Practice: the word we would rather live without, except we can’t.
I have always felt a particular loathing for anything that sounds like practice, whether in music or writing or just day-to-day life. The instant that horrifying suggestion enters my mind, every particle of me shrieks in protest and tries to drag me in the opposite direction, pelting my memory with any decent excuse at hand.
After all, it is so much easier to complain about one’s shortcomings than to remedy them. It’s so comfortable to blame one’s ignorance on hectic schedules and lack of teachers and personal shortage of gumption. All these excuses look respectable until one considers people like George Washington Carver, Abraham Lincoln, Marie Curie, Elizabeth Blackwell, and Ben Carson—people who cared enough about their ambitions to work for them with all their might. That’s what the Bible says to do, isn’t it?
Ecclesiastes 9:10 “Whatsoever thy hand findeth to do, do it with thy might; for there is no work, nor device, nor knowledge, nor wisdom, in the grave, whither thou goest.”
Practice is essential to learning. I used to wonder why school required homework, until I skipped it for awhile—and couldn’t remember concepts because I had not used them. We have to use what we learn to retain it. You can be shown how to ride a bike, but until you get on that bike and try it yourself, you will only know information. Getting on that bike can be scary—what if I fail? What if I get hurt? What if I am not good enough? The Bible says in Romans 5:3-5, “But we glory in tribulations also: knowing that tribulation worketh patience; And patience, experience; and experience, hope: And hope maketh not ashamed…” You will never know success if you refuse to take that first step and endure hardness until experience can give you hope.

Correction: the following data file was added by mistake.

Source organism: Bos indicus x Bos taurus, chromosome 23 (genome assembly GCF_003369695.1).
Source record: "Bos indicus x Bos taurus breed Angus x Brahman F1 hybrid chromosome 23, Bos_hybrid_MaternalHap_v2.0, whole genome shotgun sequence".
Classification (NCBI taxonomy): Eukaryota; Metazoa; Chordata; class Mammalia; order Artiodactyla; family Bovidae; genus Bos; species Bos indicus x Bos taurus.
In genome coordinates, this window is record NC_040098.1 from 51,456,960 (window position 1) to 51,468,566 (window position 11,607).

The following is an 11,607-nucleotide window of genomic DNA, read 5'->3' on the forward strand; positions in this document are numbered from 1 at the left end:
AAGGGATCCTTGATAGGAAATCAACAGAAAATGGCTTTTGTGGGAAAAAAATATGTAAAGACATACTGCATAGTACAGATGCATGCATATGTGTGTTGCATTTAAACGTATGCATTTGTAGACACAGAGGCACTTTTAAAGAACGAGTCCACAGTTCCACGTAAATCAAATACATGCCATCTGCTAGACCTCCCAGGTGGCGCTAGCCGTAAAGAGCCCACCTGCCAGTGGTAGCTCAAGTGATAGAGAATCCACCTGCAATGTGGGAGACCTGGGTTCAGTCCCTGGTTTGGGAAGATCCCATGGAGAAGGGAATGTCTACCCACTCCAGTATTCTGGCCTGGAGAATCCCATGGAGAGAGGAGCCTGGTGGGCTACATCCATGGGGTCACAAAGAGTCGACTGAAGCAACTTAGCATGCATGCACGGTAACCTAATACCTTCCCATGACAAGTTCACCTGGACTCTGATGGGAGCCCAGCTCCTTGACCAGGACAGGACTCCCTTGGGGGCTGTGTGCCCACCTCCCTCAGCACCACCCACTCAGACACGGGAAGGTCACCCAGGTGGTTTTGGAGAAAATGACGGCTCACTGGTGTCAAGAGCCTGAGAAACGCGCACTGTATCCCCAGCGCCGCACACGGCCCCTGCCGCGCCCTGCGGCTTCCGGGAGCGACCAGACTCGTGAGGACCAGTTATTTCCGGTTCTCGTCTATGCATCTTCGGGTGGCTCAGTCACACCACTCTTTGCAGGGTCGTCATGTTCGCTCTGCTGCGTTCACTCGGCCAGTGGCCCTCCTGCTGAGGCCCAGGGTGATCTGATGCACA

I have a confession. I will be 20 years old next month, and I do not have a drivers license. Why? Well, that’s a long story, but the dregs of the matter is—I have not practiced enough. Life has a habit of getting in the way, especially when one is a missionary kid who rarely rides in a vehicle, much less has the chance to drive one. Now that I am in the States, I have practiced a handful of times. And the first few attempts almost landed me in the hospital for nervous hysteria. Ask my mom. I was scared to death to use so many motor skills at once and have so many radars tuned to all directions and learn new coordination skills. I frequently forgot which pedal was the brake. I got headaches from concentrating so intently. But by the second week of practice I was adjusting to the thought that I might escape ending up as roadkill, and was actually beginning to enjoy driving. The advantages of learning to drive were now overpowering the risks of imminent death and disaster.
And that’s what practice does. It gives you the opportunity to eat the elephant one bite at a time. With frequent use, even the most impossible of tools becomes familiar. The more you write, the better writer you become. The more you share the Gospel, the easier it becomes. The more you exercise, the more fit you become and your endurance lengthens. Problem is, most of us want a shortcut solution to everything. We want the status of being blow-your-socks-off amazing without working for it.
Proverbs 14:23 “In all labour there is profit: but the talk of the lips tendeth only to penury.”
In the poem “The Ladder of St. Augustine,” Henry Wadsworth Longfellow said,
The heights by great men reached and kept
Were not attained by sudden flight,
But they, while their companions slept,
Were toiling upward in the night.
Those who succeed are those who practice. Talent gives us a head-start, but talent is not everything. As students, as musicians, as writers, as artists, as Christians, as human beings given precious time to use to the best of our ability, we cannot afford to dismiss the importance of practice.
2 Timothy 2:15 “Study to shew thyself approved unto God, a workman that needeth not to be ashamed, rightly dividing the word of truth.”